Daisy Chapman-Chamberlain – equality, diversity and inclusion lead at Community Rail Lancashire – said she had never thought of working in rail and had only applied for a role in the industry while working as a teacher. She felt that diversity is incredibly important for any industry: “We know that the more diverse a company is, the more efficient and creative it is, and it’s a happier place to work in general.
“Not only are we trying to get more women in rail because it’s the right thing to do, but, factually speaking, it should make the industry more efficient and should bring in new perspectives that we need as we move into the future.”
Karen Hornby, head of performance and customer relations, said that many of the young women she spoke to during the journey didn’t realise the variety of roles available. She explained: “There’s people who do accountancy, big HR departments, you can drive a train, you can be a conductor, you can work on a station, there’s a lot more to it and they didn’t know that.”
Karen is responsible for London Euston, Birmingham New Street, Liverpool Lime Street and Manchester Piccadilly stations on a day-to-day basis. She said she “absolutely loves” the role, but did often struggle in her early days. “I would go to a meeting and I would be the only woman – things have changed in that respect and there are a lot of female managers now.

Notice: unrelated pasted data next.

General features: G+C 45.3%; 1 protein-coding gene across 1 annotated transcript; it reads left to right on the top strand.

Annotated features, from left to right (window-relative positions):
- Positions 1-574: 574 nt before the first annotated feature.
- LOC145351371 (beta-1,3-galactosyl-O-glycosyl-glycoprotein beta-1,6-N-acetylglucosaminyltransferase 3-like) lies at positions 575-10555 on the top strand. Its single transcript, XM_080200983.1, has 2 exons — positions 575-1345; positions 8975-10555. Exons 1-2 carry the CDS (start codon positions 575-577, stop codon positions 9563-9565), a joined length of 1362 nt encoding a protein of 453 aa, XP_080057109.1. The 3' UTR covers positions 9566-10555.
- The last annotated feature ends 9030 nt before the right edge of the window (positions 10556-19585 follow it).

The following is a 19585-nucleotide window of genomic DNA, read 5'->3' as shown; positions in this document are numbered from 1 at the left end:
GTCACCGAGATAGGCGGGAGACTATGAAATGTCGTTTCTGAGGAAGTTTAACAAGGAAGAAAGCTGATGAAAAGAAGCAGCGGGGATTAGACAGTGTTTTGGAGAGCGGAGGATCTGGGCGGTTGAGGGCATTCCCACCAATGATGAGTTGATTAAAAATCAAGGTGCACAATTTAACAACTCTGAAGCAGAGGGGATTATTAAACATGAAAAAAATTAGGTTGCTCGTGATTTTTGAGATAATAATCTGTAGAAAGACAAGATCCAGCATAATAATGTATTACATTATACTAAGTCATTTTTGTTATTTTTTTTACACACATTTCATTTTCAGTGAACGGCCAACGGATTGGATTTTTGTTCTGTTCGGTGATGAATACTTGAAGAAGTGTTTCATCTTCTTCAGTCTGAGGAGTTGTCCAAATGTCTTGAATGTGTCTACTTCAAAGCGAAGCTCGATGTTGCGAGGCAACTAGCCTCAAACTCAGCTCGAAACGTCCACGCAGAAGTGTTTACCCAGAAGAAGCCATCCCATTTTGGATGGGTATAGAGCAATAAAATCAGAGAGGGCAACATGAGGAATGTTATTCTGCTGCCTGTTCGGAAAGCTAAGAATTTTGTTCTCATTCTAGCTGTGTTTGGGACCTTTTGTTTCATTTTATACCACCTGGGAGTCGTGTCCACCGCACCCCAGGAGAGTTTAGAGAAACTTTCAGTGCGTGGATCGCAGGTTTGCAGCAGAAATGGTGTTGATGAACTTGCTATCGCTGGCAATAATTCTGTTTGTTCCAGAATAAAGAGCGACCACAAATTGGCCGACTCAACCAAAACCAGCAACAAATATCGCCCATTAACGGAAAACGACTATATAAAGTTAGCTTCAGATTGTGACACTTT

“I didn’t have the confidence when I started work on the rail industry and, without people supporting me and encouraging me, I wouldn’t be where I am now.”
Karen now wants to do the same for young people today.
Claire Beranek, senior route asset manager for signalling and telecoms, explained to the group that she joined the railway in 1990 and, 30 years on, it’s now very different.
When Claire started her career, it was strange to have a woman working out on the track doing engineering jobs. There were no female toilets, so she had to ask permission to go to the men’s toilet and check there were no men in there before entering. Today one of Claire’s teams is responsible for providing new trackside facilities for both men and women.
She now manages around 50 engineers, but says she would often be the brunt of a joke at the start of her career – because she is a woman. “The men would try to have a bit of a joke, saying predictable things like ‘shouldn’t you be doing the washing up?’
“At the time, I just joked back and didn’t get offended, but some people today would find that offensive and it wouldn’t be accepted.”
Claire added that women “only make up about 10 per cent of roles in engineering. For a lot of years, females have been underrepresented in engineering and we want to increase it. The way to do that is to educate people around the opportunities available to them – especially to young girls who might not be aware.”
Once the group arrived in Liverpool, they were welcomed by the Lord Mayor of Liverpool, Ann Rothery, before heading to the museum to continue researching and write up the day. The group has entered Community Rail’s writing competition, which communicates young women’s views of rail and launches on 9 March at the National Railway Museum, York.